South African Grape Farms Braced for New Wave of Wage Protests

Farms in South Africa’s biggest table grape-growing region are preparing for a new wave of protests scheduled for tomorrow as workers repeat their demand for higher wages.

Workers have burnt down vineyards and sheds and caused damage estimated at 120 million rand ($13.6 million) since strikes began in the Western Cape province on Nov. 6, according to farmers’ group AgriSA. The farmworkers want a minimum wage of 150 rand a day, up from the current level of 70 rand.

“I can’t see that they will enter private property again,” Migael Loubser, a farmer and chairman of the Hex River Table Grape Producers’ Association, said by phone from De Doorns, about 140 kilometers (87 miles) northeast of Cape Town. Farmers have hired private security firms to protect their property and non-striking workers, he said.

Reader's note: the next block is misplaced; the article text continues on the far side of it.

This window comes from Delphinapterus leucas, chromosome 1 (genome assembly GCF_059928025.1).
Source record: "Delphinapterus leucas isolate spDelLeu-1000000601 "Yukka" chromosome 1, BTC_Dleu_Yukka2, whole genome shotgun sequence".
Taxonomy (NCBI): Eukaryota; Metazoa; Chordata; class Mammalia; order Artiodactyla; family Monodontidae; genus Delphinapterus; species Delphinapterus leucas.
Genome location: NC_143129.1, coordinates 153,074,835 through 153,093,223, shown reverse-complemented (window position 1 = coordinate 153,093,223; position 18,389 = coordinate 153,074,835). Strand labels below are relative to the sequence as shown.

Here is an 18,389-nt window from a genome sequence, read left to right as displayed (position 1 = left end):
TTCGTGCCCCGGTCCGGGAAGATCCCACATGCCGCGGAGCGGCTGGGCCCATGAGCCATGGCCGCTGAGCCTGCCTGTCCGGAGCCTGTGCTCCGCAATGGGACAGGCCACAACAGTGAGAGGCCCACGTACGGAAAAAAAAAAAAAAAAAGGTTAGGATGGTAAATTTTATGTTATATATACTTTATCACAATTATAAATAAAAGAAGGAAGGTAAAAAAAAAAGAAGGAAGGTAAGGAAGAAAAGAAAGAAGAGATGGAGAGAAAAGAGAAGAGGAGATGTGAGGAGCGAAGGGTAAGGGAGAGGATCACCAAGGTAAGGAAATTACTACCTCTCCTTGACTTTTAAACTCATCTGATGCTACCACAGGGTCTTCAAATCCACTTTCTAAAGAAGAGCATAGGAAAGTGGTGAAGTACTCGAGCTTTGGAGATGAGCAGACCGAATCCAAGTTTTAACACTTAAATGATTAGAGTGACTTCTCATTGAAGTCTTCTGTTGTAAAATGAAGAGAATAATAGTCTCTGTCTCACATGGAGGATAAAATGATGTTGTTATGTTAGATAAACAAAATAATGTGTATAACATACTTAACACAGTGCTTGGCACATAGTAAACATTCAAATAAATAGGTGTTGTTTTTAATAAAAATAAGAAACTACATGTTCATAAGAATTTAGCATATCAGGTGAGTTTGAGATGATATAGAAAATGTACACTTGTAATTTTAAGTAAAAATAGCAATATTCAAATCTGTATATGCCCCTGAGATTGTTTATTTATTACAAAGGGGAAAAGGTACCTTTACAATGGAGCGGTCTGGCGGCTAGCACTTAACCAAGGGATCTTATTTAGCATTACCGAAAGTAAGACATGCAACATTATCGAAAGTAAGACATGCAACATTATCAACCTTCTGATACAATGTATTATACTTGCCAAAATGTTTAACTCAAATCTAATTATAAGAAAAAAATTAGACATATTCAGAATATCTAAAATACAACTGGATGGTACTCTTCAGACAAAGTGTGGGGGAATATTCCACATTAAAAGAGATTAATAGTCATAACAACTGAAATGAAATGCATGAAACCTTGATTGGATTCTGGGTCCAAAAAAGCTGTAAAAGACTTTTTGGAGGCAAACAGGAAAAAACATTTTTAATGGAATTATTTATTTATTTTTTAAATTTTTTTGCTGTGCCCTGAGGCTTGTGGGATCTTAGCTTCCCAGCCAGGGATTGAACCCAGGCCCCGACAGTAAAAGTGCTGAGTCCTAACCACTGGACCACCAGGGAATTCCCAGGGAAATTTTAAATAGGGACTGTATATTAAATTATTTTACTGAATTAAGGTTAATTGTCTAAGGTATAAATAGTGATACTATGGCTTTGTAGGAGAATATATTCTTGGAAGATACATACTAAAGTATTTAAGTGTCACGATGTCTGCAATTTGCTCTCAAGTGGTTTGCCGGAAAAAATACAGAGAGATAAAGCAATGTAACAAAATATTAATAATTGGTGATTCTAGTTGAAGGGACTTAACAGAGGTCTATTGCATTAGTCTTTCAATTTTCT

Miners at South African platinum mines began wildcat strikes in August that led to the killing of 46 people, including 34 shot by police near Lonmin Plc (LMI)’s Marikana mine on Aug. 16. The industrial action spread to gold, coal and iron ore mines as well as truck companies, with workers demanding higher wages.

The Congress of South African Trade Unions, which brokered a two-week suspension of the strike last month and asked the labor minister to review minimum wages, said it was not ordering a renewal of strike action. “It comes from the farmworkers themselves,” Tony Ehrenreich, the organization’s provincial head, said by phone from Cape Town today.

The South African Table Grape Industry estimates that Hex River Valley, where De Doorns is located, will export 18.2 million to 18.5 million 4.5-kilogram cartons this season. The harvest will start in early-January, Loubser said. The nation’s total crop, the largest in Africa, will be 53.8 million to 55.1 million cartons, the organization said in an e-mailed response.

To contact the reporter on this story: Jaco Visser in Johannesburg at avisser3@bloomberg.net

To contact the editor responsible for this story: John Viljoen at jviljoen@bloomberg.net

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